It is possible that the effects of anti-serpin B13 mAb do not exactly reflect the effects of elevated levels of natural anti-serpin B13 autoantibodies. To address this problem, we compared NOD mice with distinct levels of anti-serpin B13 autoantibodies. We found that young animals with high levels of endogenous anti-serpin B13 autoantibodies (SBAhigh) had a markedly reduced population of islet-associated CD4high cells compared with animals with low levels of these autoantibodies (SBAlow). The number of islet-associated CD4high cells did not decrease, however, in SBAhigh mice that received the protease inhibitor E64 (Fig. 4). This observation suggests that natural anti-serpin autoantibodies regulate proteases in vivo in a fashion similar to that described for anti-serpin B13 mAb.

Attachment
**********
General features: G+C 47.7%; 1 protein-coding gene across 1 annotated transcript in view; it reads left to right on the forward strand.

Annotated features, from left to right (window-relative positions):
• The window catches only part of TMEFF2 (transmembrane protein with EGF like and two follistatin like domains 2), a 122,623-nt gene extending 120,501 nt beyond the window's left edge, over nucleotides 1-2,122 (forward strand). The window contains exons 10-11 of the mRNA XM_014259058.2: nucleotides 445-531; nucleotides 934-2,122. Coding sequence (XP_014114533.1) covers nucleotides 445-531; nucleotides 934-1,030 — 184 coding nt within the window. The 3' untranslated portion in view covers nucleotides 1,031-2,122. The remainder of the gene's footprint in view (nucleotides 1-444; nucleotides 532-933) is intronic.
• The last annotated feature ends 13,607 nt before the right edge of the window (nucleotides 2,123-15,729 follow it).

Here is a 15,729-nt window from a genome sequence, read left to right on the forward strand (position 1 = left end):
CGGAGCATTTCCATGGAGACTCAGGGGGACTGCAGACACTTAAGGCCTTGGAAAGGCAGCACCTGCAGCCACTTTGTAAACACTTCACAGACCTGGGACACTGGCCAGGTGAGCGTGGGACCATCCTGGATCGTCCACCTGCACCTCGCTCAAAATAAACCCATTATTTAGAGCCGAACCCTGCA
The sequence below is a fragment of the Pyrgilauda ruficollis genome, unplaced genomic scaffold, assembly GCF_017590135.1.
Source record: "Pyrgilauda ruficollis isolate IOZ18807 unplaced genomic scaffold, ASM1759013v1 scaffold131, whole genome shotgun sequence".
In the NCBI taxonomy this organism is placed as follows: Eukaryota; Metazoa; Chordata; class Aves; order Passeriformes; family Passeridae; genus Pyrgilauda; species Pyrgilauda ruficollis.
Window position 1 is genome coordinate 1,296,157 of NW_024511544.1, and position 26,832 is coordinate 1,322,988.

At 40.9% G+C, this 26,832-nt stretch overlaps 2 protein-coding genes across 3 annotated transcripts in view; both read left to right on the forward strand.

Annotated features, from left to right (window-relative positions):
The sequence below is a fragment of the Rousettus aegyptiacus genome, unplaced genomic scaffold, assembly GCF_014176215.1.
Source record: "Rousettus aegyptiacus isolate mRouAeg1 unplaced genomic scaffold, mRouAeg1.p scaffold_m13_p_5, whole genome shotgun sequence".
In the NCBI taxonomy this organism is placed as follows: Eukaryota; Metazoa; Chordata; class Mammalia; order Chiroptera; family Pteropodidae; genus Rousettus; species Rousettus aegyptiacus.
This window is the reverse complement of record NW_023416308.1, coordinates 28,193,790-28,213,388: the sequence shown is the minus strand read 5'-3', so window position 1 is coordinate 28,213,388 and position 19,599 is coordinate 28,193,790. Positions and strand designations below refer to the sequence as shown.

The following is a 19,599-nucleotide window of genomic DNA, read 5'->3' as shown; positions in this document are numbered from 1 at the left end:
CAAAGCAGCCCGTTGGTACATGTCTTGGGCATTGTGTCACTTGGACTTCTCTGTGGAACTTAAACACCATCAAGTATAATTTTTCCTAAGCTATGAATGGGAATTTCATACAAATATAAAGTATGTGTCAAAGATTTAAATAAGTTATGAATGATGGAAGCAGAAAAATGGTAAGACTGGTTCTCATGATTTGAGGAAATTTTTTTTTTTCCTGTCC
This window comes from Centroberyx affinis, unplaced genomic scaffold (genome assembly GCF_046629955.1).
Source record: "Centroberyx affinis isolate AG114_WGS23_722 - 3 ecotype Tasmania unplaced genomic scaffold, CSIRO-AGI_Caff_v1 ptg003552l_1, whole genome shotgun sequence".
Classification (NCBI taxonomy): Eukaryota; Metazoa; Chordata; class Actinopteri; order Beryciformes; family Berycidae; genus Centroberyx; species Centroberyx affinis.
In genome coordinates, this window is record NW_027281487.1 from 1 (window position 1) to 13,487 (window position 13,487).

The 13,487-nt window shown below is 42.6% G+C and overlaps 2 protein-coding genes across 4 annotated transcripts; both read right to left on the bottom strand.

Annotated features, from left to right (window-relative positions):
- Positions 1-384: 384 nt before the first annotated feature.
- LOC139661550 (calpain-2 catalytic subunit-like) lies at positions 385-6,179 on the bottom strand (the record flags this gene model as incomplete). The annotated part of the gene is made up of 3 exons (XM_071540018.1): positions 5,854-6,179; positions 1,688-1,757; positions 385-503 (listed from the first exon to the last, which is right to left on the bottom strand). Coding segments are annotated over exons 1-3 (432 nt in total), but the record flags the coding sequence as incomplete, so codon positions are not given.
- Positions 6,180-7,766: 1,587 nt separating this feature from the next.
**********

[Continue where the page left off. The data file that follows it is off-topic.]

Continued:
To verify that the considerably reduced levels of CD19 on the cell surface are a sign of degradation, we performed a Western blot analysis of CD19 in B220+/CD19+ B cells isolated from inguinal lymph nodes and from PLN B cells expressing either high or low amounts of CD19. The B220+/CD19+ B cells isolated from the inguinal lymph nodes (R1) expressed only the non-degraded form of CD19, whereas the B220+/CD19+ B cells isolated from the PLNs (R2) contained both the degraded and non-degraded (cleaved) forms of CD19. The B220+/CD19low cells from the PLNs (R3) had no intact CD19 molecules; in fact, CD19 molecules were quantitatively and qualitatively more severely degraded in the B220+/CD19low cells compared with the B220+/CD19high cells (Fig. 5A). We also isolated T cells from the PLNs based on their limited expression of CD4 (R3). These cells underwent Western blot analysis and then staining with one antibody that recognizes an extracellular domain of CD4 and another that recognizes an intracellular domain of CD4 (Fig. 5B). The extracellular domain was not detected in the isolated T cells (R3), but the stain for the intracellular domain was positive, indicating that these cells do express CD4. Thus, our findings demonstrate that B220+/CD19low B cells and CD4low T cells accumulate in the PLNs and pancreatic islets in response to anti-serpin B13 antibody-induced augmentation of proteases and increased cleavage of the extracellular portion of CD19 and CD4.